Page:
Since the state placed the Petaluma Adobe on its list of closures last May, Philip Sales has spent countless hours working to keep the historic park open.
He and other volunteers formed the Sonoma/Petaluma State Historic Parks Association, held fundraisers and talked up the issue at farmers’ markets and other community events.
Eventually, the group scraped together $70,000, signing an agreement to pay the state to keep the park, which houses the largest functioning adobe in California, open one more year.
But on Friday, the group learned that the California Parks Department had withheld $54 million for years, even as it said it had a $22 million budget shortfall and needed to close 70 parks.
“My stomach just sank when I found out,” said Sales, an actor and long-time volunteer at the Petaluma Adobe. “We feel like we had the wool pulled over our eyes.”
The association had wanted to continue fundraising efforts at Saturday’s Rivertown Revival, but instead opted to promote its upcoming play based on Shakespeare’s Two Gentlemen of Verona.
“It’s embarrassing to be asking the public for money now,” Sales said, adding the revelation undermines the public’s trust in government and could hurt tax initiatives on the November ballot.
“But it’s also an opportunity to start afresh and implement many reforms that are needed in the state parks department,” he said.
Proposed changes could include everything from replacing expensive rangers with non-sworn staff for functions like collecting entrance fees and picking up garbage, to reviewing current restrictions on charging fees to film at state parks.
Meanwhile, the Attorney General, the California Department of Finance and the Natural Resources Agency have launched separate investigations into budgetary irregularities at state parks.
According to the Sacramento Bee, which broke this story last week, “the department had a pattern of underreporting the actual size of the funds in its regular dealings with the state Department of Finance.”
Some blame may also fall on the California Department of Finance which apparently never verified the numbers that had been submitted to them, meaning there is a very real chance other departments had been providing false budget information, according to the Bee.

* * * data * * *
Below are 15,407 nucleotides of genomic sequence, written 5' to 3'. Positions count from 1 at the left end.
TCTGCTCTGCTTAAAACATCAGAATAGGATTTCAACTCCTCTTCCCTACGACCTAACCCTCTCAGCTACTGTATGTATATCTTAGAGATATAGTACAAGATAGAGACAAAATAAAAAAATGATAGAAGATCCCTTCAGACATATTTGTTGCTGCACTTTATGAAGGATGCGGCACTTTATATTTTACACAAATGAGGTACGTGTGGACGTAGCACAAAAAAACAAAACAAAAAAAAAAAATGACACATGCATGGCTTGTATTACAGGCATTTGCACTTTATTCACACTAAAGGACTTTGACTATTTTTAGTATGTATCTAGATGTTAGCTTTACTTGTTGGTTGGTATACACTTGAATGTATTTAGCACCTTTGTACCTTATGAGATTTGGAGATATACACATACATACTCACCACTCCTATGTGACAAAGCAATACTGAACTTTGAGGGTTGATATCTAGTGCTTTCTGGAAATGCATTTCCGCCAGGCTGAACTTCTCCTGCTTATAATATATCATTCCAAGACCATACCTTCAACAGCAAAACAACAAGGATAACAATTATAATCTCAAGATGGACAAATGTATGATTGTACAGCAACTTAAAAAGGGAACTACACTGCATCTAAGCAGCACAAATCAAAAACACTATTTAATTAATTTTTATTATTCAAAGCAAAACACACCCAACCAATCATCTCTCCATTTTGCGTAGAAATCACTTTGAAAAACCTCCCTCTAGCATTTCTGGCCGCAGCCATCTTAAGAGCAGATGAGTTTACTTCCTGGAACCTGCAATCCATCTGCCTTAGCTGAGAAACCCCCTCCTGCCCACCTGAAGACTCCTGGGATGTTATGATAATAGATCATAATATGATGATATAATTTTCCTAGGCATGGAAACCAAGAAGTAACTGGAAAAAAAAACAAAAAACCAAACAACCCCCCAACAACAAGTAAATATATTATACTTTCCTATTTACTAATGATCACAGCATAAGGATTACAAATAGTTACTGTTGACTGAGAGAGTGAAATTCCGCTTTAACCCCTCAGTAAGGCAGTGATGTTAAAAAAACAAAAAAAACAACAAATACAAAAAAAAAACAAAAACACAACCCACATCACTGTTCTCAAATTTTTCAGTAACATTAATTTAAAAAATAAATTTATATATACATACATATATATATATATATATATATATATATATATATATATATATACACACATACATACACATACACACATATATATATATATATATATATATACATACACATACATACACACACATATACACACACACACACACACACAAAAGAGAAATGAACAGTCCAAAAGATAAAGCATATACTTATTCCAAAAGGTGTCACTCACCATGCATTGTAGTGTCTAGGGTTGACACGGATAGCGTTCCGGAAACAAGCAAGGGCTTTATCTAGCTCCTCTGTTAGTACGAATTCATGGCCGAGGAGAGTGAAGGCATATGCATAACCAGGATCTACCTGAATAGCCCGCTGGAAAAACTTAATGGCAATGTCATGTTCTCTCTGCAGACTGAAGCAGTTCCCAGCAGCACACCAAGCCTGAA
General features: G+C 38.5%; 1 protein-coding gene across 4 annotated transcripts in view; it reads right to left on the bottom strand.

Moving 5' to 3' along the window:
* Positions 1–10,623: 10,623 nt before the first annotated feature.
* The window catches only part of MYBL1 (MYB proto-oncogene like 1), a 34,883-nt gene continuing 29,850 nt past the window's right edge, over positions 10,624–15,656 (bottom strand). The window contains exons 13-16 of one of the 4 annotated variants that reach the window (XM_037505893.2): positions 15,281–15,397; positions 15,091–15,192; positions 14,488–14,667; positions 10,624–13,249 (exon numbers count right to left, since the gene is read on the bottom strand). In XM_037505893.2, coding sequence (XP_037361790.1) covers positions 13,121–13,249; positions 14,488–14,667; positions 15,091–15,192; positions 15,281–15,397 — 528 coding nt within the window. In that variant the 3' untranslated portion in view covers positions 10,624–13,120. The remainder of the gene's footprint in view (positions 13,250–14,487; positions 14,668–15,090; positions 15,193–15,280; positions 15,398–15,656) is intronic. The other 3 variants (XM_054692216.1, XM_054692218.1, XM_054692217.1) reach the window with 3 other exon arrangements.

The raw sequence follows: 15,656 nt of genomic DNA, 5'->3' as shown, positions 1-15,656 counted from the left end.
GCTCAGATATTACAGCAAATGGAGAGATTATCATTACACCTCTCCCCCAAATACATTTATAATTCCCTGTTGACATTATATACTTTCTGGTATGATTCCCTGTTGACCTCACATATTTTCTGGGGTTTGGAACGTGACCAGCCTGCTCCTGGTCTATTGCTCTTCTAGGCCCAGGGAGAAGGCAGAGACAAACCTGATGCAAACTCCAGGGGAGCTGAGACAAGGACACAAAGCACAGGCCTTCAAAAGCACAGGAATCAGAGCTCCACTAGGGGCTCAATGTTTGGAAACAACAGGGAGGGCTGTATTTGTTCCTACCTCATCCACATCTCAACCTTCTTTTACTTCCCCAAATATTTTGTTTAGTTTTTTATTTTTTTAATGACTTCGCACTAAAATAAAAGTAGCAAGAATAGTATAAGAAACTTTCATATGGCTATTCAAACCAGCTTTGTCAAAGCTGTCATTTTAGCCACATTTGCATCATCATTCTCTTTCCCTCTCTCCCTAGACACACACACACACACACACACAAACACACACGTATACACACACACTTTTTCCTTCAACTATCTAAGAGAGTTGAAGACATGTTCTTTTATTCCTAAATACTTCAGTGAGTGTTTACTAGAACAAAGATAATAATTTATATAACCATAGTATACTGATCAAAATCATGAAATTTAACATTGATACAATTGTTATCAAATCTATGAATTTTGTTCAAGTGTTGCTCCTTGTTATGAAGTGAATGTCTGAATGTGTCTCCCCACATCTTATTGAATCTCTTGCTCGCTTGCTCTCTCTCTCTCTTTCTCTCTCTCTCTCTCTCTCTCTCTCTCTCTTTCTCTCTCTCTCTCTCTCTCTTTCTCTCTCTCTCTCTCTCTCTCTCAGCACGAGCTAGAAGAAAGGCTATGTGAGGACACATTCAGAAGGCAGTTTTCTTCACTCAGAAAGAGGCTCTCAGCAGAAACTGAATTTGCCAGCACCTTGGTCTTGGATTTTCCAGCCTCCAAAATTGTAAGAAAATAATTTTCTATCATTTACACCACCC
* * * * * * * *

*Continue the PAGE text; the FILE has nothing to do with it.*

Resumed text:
Besides keeping $54 million off the books, the parks department also sold unused vacation time back to the state, a practice that is allowed, but must first be approved by the Department of Human Resources.
Since the news has come out, Parks Director Ruth Coleman has resigned and a deputy director has been fired.
“It’s shocking…I mean, how dare they?” said Lenore Brashear, a longtime docent at the Petaluma Adobe and another member of the Sonoma/Petaluma Historic Parks Association. "I love the adobe and don't want to see it go down into nothing."
The recent revelation calls into question whether the into with the state to fund day-to-day operations are is still valid, whether groups will have to continue making payments and how to make sure the money that has been collected is used for intended purposes.
Whatever happens, Brashear fears the scandal will make fundraising for parks more difficult in the future.
“People are going to be suspicious,” she said. “Because if the parks have all that money, why do we need more?”
Under the state plan, announced last spring, 70 out of 278 California state parks were slated for closure, effective July 1, 2012. In Sonoma County these included Annadel State Park in Santa Rosa, Glen Ellen’s Jack London and Austin Creek in Guerneville, although all have been kept open through extensive fundraising efforts.
What do you think about the recent revelation that the state parks department hid funds while calling for a closure of 70 out of 278 parks? Share your thoughts in the comments below.